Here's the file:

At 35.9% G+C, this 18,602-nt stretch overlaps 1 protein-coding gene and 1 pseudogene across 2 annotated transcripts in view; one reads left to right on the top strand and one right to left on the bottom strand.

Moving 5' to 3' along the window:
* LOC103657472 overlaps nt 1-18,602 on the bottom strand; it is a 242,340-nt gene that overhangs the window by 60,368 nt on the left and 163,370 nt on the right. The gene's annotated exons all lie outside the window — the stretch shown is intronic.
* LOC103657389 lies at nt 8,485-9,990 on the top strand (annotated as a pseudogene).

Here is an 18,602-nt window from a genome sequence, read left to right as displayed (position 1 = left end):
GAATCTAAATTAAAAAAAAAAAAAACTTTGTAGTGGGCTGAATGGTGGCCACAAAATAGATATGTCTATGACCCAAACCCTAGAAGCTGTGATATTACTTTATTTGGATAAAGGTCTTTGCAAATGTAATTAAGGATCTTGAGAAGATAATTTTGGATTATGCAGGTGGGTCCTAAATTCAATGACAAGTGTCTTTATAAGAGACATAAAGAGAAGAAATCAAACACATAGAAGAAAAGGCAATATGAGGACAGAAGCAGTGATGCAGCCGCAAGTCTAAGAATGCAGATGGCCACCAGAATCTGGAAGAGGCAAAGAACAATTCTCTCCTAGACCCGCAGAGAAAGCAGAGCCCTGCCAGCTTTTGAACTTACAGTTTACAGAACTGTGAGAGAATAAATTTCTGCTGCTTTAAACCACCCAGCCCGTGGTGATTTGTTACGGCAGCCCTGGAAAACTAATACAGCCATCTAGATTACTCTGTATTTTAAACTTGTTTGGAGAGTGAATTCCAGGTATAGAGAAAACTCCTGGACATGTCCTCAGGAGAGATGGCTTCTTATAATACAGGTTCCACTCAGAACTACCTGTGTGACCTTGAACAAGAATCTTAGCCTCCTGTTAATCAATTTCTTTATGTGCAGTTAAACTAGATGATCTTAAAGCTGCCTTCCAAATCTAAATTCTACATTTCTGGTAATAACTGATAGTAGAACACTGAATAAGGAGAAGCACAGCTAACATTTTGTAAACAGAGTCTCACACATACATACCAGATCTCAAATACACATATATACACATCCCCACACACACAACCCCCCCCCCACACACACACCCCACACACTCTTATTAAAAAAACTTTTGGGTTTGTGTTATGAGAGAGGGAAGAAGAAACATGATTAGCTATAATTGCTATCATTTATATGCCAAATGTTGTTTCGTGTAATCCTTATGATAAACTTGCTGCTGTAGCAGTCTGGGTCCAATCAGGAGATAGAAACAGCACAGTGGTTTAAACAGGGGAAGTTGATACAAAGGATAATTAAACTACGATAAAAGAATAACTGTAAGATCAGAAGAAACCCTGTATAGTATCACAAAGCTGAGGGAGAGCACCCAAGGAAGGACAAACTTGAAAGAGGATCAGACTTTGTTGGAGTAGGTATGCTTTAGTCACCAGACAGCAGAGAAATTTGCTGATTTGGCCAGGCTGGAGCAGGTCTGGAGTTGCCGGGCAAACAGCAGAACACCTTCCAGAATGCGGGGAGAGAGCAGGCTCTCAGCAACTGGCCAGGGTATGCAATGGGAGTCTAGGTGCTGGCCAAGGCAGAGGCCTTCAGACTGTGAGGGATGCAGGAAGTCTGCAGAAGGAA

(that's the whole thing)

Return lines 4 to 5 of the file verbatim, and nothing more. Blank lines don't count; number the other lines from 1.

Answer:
* LOC103657389 lies at nt 8,485-9,990 on the top strand (annotated as a pseudogene).

Here is an 18,602-nt window from a genome sequence, read left to right as displayed (position 1 = left end):